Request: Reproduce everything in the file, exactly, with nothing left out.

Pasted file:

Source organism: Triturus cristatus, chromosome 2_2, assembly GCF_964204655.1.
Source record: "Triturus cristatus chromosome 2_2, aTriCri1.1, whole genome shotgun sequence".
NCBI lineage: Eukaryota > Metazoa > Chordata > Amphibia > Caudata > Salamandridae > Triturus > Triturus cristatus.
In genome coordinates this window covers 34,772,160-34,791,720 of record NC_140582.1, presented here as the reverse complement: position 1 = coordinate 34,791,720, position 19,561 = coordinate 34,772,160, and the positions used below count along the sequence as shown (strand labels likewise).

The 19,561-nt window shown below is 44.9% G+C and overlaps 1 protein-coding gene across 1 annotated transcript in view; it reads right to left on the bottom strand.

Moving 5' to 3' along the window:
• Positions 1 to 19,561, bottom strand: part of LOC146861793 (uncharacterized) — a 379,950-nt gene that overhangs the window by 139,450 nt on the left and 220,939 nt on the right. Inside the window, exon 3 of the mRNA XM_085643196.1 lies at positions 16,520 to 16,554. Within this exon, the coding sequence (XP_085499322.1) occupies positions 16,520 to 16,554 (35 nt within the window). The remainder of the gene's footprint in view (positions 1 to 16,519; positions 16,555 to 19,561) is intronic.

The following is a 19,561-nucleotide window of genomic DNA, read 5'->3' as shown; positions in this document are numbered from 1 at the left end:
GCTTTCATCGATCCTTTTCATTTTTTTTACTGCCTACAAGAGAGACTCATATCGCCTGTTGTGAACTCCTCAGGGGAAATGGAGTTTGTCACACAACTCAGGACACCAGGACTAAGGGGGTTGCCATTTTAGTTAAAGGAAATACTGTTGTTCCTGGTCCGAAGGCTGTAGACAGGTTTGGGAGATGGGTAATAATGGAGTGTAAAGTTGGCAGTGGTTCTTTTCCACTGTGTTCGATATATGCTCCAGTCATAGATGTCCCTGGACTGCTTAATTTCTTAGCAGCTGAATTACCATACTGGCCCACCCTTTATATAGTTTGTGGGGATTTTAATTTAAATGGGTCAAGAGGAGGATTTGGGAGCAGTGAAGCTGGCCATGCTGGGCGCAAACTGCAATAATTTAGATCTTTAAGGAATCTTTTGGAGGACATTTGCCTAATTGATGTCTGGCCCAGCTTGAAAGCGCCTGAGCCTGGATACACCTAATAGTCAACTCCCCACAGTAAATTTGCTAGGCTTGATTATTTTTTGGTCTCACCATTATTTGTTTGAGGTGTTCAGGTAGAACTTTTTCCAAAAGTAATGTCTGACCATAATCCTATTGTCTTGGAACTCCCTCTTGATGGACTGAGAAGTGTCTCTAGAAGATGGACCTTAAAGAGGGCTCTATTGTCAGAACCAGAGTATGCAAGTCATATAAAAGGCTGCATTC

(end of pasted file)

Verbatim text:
Source organism: Triturus cristatus, chromosome 2_2, assembly GCF_964204655.1.
Source record: "Triturus cristatus chromosome 2_2, aTriCri1.1, whole genome shotgun sequence".
NCBI lineage: Eukaryota > Metazoa > Chordata > Amphibia > Caudata > Salamandridae > Triturus > Triturus cristatus.
In genome coordinates this window covers 34,772,160-34,791,720 of record NC_140582.1, presented here as the reverse complement: position 1 = coordinate 34,791,720, position 19,561 = coordinate 34,772,160, and the positions used below count along the sequence as shown (strand labels likewise).

The 19,561-nt window shown below is 44.9% G+C and overlaps 1 protein-coding gene across 1 annotated transcript in view; it reads right to left on the bottom strand.

Moving 5' to 3' along the window:
• Positions 1 to 19,561, bottom strand: part of LOC146861793 (uncharacterized) — a 379,950-nt gene that overhangs the window by 139,450 nt on the left and 220,939 nt on the right. Inside the window, exon 3 of the mRNA XM_085643196.1 lies at positions 16,520 to 16,554. Within this exon, the coding sequence (XP_085499322.1) occupies positions 16,520 to 16,554 (35 nt within the window). The remainder of the gene's footprint in view (positions 1 to 16,519; positions 16,555 to 19,561) is intronic.

The following is a 19,561-nucleotide window of genomic DNA, read 5'->3' as shown; positions in this document are numbered from 1 at the left end:
GCTTTCATCGATCCTTTTCATTTTTTTTACTGCCTACAAGAGAGACTCATATCGCCTGTTGTGAACTCCTCAGGGGAAATGGAGTTTGTCACACAACTCAGGACACCAGGACTAAGGGGGTTGCCATTTTAGTTAAAGGAAATACTGTTGTTCCTGGTCCGAAGGCTGTAGACAGGTTTGGGAGATGGGTAATAATGGAGTGTAAAGTTGGCAGTGGTTCTTTTCCACTGTGTTCGATATATGCTCCAGTCATAGATGTCCCTGGACTGCTTAATTTCTTAGCAGCTGAATTACCATACTGGCCCACCCTTTATATAGTTTGTGGGGATTTTAATTTAAATGGGTCAAGAGGAGGATTTGGGAGCAGTGAAGCTGGCCATGCTGGGCGCAAACTGCAATAATTTAGATCTTTAAGGAATCTTTTGGAGGACATTTGCCTAATTGATGTCTGGCCCAGCTTGAAAGCGCCTGAGCCTGGATACACCTAATAGTCAACTCCCCACAGTAAATTTGCTAGGCTTGATTATTTTTTGGTCTCACCATTATTTGTTTGAGGTGTTCAGGTAGAACTTTTTCCAAAAGTAATGTCTGACCATAATCCTATTGTCTTGGAACTCCCTCTTGATGGACTGAGAAGTGTCTCTAGAAGATGGACCTTAAAGAGGGCTCTATTGTCAGAACCAGAGTATGCAAGTCATATAAAAGGCTGCATTC